Grandparent, Parent and Child Coresidence: Links with Child Health
Natasha Pilkauskas, Cornell University
As many as 25% of children spend some time during early childhood in a three-generation household, where a child lives with a grandparent and a parent, and these households have increased over the last decade. Despite the frequency of this living arrangement, surprisingly little research has studied whether three-generation coresidence is linked with child health. This study uses data from the Early Childhood Longitudinal Study – Birth Cohort, to investigate whether three-generation coresidence in early childhood is linked with child obesity, psychomotor skills and overall health at kindergarten entry. The findings suggest that three-generation coresidence in early childhood is linked with higher odds of obesity, lower odds of excellent health and fewer gross motor skills and that there are differences by race/ethnicity. Future analyses will study whether maternal nativity moderates the associations and examine the role of health insurance and income in explaining these associations.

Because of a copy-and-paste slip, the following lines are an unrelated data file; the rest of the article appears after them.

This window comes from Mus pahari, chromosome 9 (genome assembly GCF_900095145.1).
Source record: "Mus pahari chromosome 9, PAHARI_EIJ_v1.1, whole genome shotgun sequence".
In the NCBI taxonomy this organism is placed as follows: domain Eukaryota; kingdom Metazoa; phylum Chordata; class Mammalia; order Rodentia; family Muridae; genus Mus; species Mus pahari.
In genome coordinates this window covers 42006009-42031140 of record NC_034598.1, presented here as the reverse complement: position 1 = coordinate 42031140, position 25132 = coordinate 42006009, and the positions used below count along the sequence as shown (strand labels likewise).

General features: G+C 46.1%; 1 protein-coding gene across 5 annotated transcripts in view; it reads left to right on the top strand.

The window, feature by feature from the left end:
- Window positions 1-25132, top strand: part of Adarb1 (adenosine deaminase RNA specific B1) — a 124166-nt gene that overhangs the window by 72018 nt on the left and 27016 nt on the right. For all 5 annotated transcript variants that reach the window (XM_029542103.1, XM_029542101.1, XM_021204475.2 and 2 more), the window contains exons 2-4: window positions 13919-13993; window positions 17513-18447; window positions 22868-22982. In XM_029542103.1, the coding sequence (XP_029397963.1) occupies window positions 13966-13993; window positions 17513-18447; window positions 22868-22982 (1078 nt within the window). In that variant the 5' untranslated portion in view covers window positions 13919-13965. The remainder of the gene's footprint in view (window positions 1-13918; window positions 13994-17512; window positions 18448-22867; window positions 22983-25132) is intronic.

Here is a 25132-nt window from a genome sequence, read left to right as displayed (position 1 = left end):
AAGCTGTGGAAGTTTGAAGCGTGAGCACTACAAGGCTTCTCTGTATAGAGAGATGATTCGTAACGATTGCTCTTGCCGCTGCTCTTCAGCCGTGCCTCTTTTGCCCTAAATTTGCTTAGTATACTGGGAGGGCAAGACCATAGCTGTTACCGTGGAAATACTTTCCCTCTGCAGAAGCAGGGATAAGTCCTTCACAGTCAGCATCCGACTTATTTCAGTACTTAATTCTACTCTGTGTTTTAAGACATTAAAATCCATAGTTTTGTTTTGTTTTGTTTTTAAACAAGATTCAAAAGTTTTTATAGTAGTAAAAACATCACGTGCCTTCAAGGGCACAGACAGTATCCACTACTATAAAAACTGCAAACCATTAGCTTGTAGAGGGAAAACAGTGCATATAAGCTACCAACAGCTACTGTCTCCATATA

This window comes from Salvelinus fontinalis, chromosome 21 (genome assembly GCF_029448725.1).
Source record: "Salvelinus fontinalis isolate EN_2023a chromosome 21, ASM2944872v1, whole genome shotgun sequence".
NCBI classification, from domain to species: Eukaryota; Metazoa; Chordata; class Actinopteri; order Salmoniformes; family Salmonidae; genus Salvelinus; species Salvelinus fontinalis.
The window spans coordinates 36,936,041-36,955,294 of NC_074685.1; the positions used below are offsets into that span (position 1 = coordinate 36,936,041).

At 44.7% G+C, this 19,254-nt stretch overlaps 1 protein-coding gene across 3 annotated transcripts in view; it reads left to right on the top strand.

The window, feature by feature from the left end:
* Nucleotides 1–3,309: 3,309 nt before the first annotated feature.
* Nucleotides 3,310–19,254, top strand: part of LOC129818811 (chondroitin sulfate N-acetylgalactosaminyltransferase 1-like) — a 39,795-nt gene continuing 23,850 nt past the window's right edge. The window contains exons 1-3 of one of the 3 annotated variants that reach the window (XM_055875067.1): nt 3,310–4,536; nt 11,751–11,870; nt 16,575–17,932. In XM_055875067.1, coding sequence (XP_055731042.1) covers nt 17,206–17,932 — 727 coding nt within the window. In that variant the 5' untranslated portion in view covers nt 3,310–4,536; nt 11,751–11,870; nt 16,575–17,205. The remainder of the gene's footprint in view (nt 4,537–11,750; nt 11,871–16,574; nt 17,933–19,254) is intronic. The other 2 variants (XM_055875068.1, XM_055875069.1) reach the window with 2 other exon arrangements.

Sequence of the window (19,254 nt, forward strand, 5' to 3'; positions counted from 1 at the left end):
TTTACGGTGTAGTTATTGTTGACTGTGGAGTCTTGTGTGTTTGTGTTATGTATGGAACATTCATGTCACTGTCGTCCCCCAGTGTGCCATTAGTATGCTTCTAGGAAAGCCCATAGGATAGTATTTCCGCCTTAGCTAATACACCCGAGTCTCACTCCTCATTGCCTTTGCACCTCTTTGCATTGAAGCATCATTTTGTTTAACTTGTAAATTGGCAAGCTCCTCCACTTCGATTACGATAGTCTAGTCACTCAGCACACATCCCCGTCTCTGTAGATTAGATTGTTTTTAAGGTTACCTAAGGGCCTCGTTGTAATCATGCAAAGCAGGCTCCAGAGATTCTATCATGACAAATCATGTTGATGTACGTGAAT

Presented in Session P7. Health and Mortality of Women, Children and Families